Most of us are familiar with at least a few of the modes, which are various reorientations of the notes of a standard scale, such as the major scale, around a different root note.
To review, the major scale’s minor modes are Dorian (intervallically spelled 1 2 b3 4 5 6 b7), Aeolian (1 2 b3 4 5 b6 b7), Phrygian (1 b2 b3 4 5 b6 b7), and Locrian (1 b2 b3 4 b5 b6 b7), and its major modes are Ionian, which is the major scale itself (1 2 3 4 5 6 7), Lydian (1 2 3 #4 5 6 7) and Mixolydian (1 2 3 4 5 6 b7). The great majority of metal music is based on the Aeolian mode, and in this month’s column I’d like to show you a simple, effective way to take any Aeolian line and change and mutate its character, which entails altering only one note.
FIGURE 1 is a single-note run based on the A Aeolian mode (A B C D E F G), which is comprised of the same seven notes as the C major scale but rooted on A instead of C. The line is performed with alternate picking (down-up-down-up) throughout, so strive to maintain an even and consistently precise articulation.
The line’s melodic contour begins with four ascending notes, followed by three descending notes, then five ascending notes, and then 11 descending notes, after which the pattern of five ascending notes followed by 11 descending notes repeats.
In FIGURE 2, I use essentially the same structure but move the minor, or “flatted,” seventh, G, up a half step to the major seventh, G#, which mutates the scale to A harmonic minor (A B C D E F G#), intervallically spelled 1 2 b3 4 5 6 7. Using a similar melodic approach, I begin by ascending through one and a half octaves of the scale, followed by a three-note descent and then an eight-note ascent.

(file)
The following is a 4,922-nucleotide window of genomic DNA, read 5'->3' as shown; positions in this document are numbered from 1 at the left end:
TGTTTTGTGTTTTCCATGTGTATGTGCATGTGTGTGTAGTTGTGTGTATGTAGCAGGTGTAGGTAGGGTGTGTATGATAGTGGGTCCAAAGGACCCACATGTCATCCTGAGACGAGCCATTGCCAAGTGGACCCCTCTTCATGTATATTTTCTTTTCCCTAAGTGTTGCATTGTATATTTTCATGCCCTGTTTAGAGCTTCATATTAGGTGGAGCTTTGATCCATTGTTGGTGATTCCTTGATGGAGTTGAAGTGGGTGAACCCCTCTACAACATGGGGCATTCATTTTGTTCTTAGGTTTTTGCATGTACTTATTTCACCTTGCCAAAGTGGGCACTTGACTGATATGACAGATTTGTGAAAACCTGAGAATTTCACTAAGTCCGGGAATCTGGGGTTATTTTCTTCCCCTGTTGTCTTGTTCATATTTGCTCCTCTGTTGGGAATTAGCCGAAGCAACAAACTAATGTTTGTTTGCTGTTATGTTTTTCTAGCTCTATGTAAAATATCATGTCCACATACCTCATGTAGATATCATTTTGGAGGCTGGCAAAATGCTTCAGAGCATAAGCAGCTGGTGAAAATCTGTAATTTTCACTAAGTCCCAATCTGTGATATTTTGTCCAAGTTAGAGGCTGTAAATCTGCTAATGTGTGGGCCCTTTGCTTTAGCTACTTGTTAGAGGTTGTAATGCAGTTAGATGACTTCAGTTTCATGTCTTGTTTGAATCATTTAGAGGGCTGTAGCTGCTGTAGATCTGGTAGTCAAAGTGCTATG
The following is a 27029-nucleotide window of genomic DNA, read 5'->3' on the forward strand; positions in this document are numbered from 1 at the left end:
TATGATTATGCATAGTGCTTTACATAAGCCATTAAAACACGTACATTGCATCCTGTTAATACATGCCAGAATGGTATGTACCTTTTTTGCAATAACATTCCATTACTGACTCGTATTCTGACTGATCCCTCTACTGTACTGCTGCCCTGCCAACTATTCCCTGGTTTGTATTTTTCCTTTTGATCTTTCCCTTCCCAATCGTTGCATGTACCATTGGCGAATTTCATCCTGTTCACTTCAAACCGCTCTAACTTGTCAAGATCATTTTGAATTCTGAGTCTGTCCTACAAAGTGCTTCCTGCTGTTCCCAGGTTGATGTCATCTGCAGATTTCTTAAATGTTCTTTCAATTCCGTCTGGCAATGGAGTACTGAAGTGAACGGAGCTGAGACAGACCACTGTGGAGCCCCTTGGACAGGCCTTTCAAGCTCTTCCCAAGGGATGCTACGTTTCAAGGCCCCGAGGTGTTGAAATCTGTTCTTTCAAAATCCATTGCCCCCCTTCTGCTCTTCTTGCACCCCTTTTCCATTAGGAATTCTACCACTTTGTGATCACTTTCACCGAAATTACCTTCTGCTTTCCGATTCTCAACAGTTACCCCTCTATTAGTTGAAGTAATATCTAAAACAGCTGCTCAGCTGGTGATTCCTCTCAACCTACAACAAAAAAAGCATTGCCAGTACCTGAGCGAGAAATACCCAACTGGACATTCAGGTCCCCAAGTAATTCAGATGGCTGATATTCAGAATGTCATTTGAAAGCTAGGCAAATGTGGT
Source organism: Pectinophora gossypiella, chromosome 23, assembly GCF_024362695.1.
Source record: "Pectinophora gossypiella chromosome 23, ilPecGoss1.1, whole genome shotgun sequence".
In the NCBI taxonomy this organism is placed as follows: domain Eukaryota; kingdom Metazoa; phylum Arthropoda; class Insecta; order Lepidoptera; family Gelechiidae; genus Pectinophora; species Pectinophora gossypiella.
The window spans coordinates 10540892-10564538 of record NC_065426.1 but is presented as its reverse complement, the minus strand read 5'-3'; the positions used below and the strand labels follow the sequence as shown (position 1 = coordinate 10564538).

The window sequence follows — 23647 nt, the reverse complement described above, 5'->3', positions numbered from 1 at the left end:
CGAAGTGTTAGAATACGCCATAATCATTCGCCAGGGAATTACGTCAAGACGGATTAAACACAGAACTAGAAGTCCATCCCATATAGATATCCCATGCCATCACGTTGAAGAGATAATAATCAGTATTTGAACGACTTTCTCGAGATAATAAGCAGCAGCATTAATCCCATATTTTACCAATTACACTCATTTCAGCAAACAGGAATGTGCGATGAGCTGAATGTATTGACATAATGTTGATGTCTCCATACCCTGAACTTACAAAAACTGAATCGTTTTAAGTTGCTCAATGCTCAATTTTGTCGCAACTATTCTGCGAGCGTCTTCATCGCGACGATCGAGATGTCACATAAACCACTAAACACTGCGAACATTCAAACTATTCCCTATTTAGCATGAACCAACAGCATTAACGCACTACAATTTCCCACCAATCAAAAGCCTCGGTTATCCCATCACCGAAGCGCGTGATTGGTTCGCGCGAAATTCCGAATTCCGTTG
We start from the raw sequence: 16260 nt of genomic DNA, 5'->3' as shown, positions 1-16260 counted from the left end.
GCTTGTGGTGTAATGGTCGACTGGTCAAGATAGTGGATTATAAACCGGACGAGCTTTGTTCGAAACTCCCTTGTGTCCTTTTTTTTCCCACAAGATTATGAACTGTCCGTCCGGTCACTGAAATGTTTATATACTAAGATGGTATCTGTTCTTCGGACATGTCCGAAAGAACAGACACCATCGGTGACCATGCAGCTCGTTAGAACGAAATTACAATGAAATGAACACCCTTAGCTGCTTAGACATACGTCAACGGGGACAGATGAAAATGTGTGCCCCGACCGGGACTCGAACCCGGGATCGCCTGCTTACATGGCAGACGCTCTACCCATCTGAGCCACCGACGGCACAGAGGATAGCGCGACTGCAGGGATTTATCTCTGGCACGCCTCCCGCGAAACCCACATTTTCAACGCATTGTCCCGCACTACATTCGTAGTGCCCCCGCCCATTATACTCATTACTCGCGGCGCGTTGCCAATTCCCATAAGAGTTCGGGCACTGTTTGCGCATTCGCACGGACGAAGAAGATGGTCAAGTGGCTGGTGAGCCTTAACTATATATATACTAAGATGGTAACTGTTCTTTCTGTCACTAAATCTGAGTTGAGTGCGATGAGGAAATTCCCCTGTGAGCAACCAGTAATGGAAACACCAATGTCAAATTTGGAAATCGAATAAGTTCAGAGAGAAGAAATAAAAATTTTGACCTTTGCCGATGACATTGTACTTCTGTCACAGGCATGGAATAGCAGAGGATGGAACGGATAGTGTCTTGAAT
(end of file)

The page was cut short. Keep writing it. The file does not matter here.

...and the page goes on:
Using this pattern, the phrase gradually works its way up the fretboard. Notice how, by simply changing the flatted seventh, G, to the major seventh, G#, the musical character and mood of the line is altered in a very distinct way, illustrating how one can easily substitute one note in any Aeolian melody to transform it into a harmonic-minor melody.
Now let’s try doing this same sort of thing in E minor. The first three bars of FIGURE 3 consist of a long, descending line played in steady 16ths and based on E Aeolian (E F# G A B C D), played in 15th position.
In bar 5, I switch to ascending eighth notes based on the same scale, but then, in the next bar, I substitute the major seventh, D#, for the minor, or flatted, seventh, D. The reason this note stands out from the rest is it functions as a brief allusion to the major five chord, B, as D# is that chord’s major third. Try taking any other E Aeolian-based melody you know and changing the D notes to D# to transform it to an E harmonic minor melody.